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How does 2.4G RF Wireless laser mouse work and what does that small stub which goes into USB port does? Is there anything common between this technology and bluetooth?

Edit 1 The mouse I am using is plug-n-play on Windows 7, how does it work without installing any device driver?

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up vote 5 down vote accepted

The mouse communicates with the USB dongle over radio, at the 2.4GHz carrier frequency. The mouse uses a modulated laser to identify the current velocity that it is traveling at, by considering patterns in the surface, and sends that information to the dongle using a signal encoding method (e.g. Manchester encoding). The dongle then converts that encoded signal back into the original data, which the driver can then use to extrapolate the current mouse coordinate.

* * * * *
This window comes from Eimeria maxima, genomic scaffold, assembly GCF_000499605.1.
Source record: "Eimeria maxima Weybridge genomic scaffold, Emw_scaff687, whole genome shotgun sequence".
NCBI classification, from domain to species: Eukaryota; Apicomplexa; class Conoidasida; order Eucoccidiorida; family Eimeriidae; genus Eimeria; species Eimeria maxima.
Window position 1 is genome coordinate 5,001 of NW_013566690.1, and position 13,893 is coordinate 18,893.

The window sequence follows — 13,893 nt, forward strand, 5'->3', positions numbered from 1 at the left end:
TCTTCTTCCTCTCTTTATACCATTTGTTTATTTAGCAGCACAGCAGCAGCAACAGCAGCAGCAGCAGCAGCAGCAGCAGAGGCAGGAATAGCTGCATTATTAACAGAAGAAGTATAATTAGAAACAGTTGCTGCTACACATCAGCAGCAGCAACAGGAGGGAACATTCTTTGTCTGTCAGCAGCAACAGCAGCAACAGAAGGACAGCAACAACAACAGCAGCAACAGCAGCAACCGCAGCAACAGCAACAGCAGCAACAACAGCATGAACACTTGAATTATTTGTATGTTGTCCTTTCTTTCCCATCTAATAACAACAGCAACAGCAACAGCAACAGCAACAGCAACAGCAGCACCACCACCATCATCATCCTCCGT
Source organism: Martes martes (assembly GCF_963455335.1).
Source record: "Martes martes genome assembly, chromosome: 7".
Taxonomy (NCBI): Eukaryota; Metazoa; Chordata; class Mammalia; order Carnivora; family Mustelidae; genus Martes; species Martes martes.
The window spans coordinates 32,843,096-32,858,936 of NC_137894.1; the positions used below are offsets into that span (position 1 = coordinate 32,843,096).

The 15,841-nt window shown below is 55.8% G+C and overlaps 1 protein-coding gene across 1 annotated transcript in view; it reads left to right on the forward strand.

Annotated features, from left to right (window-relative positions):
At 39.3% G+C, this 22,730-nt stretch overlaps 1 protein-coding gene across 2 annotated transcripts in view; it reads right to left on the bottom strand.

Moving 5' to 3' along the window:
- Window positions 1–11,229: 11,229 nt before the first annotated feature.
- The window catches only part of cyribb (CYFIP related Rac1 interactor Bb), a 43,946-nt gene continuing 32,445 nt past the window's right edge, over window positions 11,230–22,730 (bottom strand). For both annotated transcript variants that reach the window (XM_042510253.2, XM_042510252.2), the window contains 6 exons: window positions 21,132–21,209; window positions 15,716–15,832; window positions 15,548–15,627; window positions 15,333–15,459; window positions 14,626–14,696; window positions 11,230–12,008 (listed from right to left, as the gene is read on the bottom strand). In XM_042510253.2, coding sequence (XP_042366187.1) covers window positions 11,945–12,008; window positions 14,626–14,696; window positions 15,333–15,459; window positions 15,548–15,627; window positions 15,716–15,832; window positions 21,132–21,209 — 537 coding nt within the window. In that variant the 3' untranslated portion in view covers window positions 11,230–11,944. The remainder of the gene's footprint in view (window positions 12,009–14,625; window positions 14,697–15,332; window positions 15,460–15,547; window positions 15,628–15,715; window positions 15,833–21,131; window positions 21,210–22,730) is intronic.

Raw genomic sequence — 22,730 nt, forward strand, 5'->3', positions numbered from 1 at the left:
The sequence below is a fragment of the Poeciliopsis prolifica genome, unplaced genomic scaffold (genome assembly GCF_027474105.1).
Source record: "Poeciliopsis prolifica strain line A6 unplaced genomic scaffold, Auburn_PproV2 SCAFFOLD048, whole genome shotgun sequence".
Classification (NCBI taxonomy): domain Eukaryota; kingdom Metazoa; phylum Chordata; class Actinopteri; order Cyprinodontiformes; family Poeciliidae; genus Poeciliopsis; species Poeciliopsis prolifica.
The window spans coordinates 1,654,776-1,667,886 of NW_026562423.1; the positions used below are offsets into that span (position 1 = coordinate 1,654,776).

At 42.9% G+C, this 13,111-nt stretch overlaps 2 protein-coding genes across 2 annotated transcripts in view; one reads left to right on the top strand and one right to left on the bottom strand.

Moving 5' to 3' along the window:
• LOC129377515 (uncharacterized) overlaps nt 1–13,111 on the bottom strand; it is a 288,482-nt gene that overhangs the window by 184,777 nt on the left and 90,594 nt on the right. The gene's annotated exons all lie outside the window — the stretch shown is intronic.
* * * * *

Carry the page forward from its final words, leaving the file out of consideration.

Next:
Bluetooth is a particular example of how this communication can be encoded. The Bluetooth specification covers the frequency ranges and communications protocols involved in establishing a Bluetooth link. The actual data sent by the device is arbitrary - completely dependant on the device. Your device may be using Bluetooth, but it is more likely using a proprietary communications method.

Your device uses (one of) the standard USB device drivers. The dongle plugged into the USB socket simply translates messages from the wireless encoding into standard HID (Human Interface Device) messages, which the mouse driver understands. Essentially, the driver doesn't care whether it's wired, wireless or communicating via electrodes in a radioactive monkey's brain - the protocol is exactly the same by the time the driver sees the message from the device.

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I have edited the question for one more clarification. – Gaurav Agarwal May 15 '12 at 12:45

A 2.4G mouse just indicates the frequency used to communicate.
The usb stub is a 2.4Gz radio that links the mouse to the computer using radio communication. The communication protocol will depend on the mouse, it could be Bluetooth or some proprietary.

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